Mylan Recalls 15 Lots of Valsartan Products in US

Megan Brooks

November 21, 2018

Mylan Pharmaceuticals has recalled 15 lots of medicines containing valsartan because of the presence of the probable carcinogen N-nitrosodiethylamine (NDEA), marking the latest recall of tainted sartan products in the United States.

The Mylan recall, announced November 20, includes six lots of amlodipine/valsartan tablets (including the 5 mg/160 mg, 10 mg/160 mg, and 10 mg/320 mg strengths), seven lots of valsartan tablets (including 40 mg, 80 mg, 160 mg, and 320 mg strengths), and two lots of valsartan and hydrochlorothiazide tablets (320 mg/25 mg strength).

The recalled lots were distributed in the United States between March 2017 and November 2018. Full details of the specific lots recalled are available on the US Food and Drug Administration (FDA) website.

On November 19, the European Medicines Agency (EMA) announced a ban on sales of valsartan made by Mylan Laboratories of Hyderabad, , after some batches were found to contain NDEA.

Mylan is notifying its American distributors and customers of the recall by letter and is arranging for return of all recalled products. Wholesalers, retailers, and consumers with recalled product should contact Stericycle between 8 AM and 5 PM EST at 1-888-406-9305 to return the product.

The Sartan Saga Continues

The FDA and EMA are continuing to investigate the presence of NDEA and another probable carcinogen, N-nitrosodimethylamine (NDMA), in angiotensin II receptor blockers.

Contaminated sartan products first surfaced back in July, when NDMA was detected in some valsartan products manufactured by China's Zhejiang Huahai Pharmaceuticals (ZHP).

In late September, the FDA announced a ban on imports of active pharmaceutical ingredients (API) and finished drug products produced by ZHP after an inspection of the company's Chuannan facility in Linhai, which uncovered numerous manufacturing and quality-control issues. ZHP is the subject of an FDA import alert. In mid-October, the EMA announced increased oversight measures for substances ZHP produces.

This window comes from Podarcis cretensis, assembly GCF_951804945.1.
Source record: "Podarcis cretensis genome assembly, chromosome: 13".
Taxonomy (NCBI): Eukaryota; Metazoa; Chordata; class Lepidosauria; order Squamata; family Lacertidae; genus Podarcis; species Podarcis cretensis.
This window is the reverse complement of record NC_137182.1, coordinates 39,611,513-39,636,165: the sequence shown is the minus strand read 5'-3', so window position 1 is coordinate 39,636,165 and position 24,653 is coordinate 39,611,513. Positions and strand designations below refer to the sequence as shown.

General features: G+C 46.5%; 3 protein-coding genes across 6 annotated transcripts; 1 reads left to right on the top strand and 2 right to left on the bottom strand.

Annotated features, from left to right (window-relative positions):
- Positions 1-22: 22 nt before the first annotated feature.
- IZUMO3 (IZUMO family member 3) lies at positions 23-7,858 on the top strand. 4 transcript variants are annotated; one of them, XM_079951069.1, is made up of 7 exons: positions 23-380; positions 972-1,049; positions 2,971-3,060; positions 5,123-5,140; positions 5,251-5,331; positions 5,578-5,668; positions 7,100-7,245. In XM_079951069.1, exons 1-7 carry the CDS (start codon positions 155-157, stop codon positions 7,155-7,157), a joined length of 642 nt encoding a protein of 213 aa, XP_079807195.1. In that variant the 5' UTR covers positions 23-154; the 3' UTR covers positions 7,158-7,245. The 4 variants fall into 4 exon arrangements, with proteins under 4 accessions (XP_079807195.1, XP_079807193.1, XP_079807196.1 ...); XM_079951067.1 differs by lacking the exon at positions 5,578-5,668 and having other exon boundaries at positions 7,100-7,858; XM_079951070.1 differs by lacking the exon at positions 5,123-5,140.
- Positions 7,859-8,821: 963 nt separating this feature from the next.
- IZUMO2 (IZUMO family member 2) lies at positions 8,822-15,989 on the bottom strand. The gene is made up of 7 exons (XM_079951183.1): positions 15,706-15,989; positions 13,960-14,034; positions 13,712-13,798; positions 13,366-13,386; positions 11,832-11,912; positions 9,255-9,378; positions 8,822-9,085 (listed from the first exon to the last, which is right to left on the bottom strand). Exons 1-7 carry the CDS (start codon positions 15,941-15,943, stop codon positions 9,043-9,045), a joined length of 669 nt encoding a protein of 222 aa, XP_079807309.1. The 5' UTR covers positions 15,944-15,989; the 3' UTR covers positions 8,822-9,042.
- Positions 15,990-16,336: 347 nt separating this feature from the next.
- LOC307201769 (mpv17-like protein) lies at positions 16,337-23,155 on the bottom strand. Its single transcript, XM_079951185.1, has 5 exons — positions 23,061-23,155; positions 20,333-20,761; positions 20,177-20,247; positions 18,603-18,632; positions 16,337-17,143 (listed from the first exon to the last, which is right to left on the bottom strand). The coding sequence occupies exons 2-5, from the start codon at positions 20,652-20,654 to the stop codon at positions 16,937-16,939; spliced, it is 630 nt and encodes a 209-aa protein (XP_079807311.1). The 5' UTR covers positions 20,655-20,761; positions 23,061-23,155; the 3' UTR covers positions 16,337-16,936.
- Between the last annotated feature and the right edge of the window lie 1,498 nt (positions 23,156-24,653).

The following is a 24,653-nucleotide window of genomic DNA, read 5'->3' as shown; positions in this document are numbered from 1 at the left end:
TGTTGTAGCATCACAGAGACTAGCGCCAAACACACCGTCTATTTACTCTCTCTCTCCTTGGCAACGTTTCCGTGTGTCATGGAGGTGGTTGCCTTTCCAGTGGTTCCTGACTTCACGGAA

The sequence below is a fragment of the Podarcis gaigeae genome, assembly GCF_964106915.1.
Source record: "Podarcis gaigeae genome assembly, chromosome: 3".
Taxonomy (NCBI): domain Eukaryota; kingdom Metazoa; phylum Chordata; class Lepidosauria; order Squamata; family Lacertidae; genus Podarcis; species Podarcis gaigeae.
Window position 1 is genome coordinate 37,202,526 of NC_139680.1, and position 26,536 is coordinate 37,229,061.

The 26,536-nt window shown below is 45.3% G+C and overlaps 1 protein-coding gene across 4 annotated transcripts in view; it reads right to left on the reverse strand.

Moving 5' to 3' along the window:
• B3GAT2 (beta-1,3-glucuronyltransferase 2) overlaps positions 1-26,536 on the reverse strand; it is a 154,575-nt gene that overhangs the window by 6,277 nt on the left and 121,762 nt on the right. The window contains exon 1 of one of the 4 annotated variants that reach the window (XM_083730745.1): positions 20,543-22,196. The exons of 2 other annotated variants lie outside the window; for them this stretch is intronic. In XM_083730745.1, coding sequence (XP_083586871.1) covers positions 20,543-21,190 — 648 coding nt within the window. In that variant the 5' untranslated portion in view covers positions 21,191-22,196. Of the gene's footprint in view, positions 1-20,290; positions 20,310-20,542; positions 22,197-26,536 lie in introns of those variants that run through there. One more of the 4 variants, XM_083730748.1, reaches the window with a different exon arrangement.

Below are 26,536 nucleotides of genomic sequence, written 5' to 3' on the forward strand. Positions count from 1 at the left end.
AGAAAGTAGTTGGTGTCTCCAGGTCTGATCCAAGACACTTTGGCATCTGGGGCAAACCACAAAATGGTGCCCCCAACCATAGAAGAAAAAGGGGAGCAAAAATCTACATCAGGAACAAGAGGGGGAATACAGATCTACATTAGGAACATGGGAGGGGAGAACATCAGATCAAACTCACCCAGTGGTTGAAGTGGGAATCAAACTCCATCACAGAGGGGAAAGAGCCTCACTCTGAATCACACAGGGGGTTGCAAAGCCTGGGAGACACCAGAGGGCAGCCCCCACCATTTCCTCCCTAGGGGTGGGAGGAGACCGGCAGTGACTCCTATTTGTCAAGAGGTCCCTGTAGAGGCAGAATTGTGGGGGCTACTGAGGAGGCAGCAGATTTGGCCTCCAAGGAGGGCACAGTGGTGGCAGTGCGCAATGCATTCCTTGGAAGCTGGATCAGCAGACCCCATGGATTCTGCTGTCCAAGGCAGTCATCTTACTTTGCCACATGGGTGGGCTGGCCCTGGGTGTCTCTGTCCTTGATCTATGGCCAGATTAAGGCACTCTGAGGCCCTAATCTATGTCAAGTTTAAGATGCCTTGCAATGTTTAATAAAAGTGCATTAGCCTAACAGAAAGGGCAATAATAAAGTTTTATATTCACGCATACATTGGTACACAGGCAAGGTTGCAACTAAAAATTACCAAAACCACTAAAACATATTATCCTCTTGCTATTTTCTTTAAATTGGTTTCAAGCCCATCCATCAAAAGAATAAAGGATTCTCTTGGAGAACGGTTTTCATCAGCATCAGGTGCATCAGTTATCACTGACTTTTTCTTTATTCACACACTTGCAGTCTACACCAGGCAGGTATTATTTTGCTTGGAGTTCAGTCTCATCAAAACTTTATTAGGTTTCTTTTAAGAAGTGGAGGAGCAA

But the problem is not limited to ZHP, and has now spread to several other companies, with subsequent recalls of tainted sartan products.

Last week, as reported by Medscape Medical News, the FDA and Sandoz Inc announced a nationwide recall of one lot of losartan potassium hydrochlorothiazide tablets because of trace amounts of NDEA detected in the API losartan, which was manufactured by ZHP.

Earlier this month, the FDA alerted providers about certain lots of irbesartan from SciGen Pharmaceuticals, owing to the presence of NDMA. The agency also announced that Aurobindo Pharma Ltd, which manufactures the API for ScieGen's irbesartan products, recalled all unexpired lots of its irbesartan API supplied to the AMerican market with NDEA.

Adverse reactions or quality problems associated with the use of sartan products should be reported to FDA's MedWatch Adverse Event Reporting Program.


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